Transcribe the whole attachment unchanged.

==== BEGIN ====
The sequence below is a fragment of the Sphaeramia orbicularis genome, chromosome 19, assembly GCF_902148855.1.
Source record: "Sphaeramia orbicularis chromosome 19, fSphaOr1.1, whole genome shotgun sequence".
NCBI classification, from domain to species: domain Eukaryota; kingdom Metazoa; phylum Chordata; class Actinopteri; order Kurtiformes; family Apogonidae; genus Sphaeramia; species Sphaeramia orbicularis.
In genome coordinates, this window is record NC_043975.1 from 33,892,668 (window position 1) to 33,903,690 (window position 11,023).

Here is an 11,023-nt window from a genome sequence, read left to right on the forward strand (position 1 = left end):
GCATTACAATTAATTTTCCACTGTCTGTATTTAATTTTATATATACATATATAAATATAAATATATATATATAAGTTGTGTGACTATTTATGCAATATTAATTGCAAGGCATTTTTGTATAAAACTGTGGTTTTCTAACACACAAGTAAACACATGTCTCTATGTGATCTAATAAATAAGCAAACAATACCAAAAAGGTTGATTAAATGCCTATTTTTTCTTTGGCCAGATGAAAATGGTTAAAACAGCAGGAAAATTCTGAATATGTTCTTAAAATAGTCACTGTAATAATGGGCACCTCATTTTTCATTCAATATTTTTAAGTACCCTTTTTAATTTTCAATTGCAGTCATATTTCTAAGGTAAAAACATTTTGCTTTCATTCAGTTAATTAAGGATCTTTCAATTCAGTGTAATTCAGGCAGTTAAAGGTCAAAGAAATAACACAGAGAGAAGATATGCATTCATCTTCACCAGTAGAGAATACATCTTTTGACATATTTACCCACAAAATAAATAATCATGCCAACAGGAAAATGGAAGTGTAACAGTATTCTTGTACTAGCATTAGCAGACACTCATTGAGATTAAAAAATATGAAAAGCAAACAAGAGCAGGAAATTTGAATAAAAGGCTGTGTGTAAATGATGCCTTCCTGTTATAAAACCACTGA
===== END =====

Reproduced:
The sequence below is a fragment of the Sphaeramia orbicularis genome, chromosome 19, assembly GCF_902148855.1.
Source record: "Sphaeramia orbicularis chromosome 19, fSphaOr1.1, whole genome shotgun sequence".
NCBI classification, from domain to species: domain Eukaryota; kingdom Metazoa; phylum Chordata; class Actinopteri; order Kurtiformes; family Apogonidae; genus Sphaeramia; species Sphaeramia orbicularis.
In genome coordinates, this window is record NC_043975.1 from 33,892,668 (window position 1) to 33,903,690 (window position 11,023).

Here is an 11,023-nt window from a genome sequence, read left to right on the forward strand (position 1 = left end):
GCATTACAATTAATTTTCCACTGTCTGTATTTAATTTTATATATACATATATAAATATAAATATATATATATAAGTTGTGTGACTATTTATGCAATATTAATTGCAAGGCATTTTTGTATAAAACTGTGGTTTTCTAACACACAAGTAAACACATGTCTCTATGTGATCTAATAAATAAGCAAACAATACCAAAAAGGTTGATTAAATGCCTATTTTTTCTTTGGCCAGATGAAAATGGTTAAAACAGCAGGAAAATTCTGAATATGTTCTTAAAATAGTCACTGTAATAATGGGCACCTCATTTTTCATTCAATATTTTTAAGTACCCTTTTTAATTTTCAATTGCAGTCATATTTCTAAGGTAAAAACATTTTGCTTTCATTCAGTTAATTAAGGATCTTTCAATTCAGTGTAATTCAGGCAGTTAAAGGTCAAAGAAATAACACAGAGAGAAGATATGCATTCATCTTCACCAGTAGAGAATACATCTTTTGACATATTTACCCACAAAATAAATAATCATGCCAACAGGAAAATGGAAGTGTAACAGTATTCTTGTACTAGCATTAGCAGACACTCATTGAGATTAAAAAATATGAAAAGCAAACAAGAGCAGGAAATTTGAATAAAAGGCTGTGTGTAAATGATGCCTTCCTGTTATAAAACCACTGA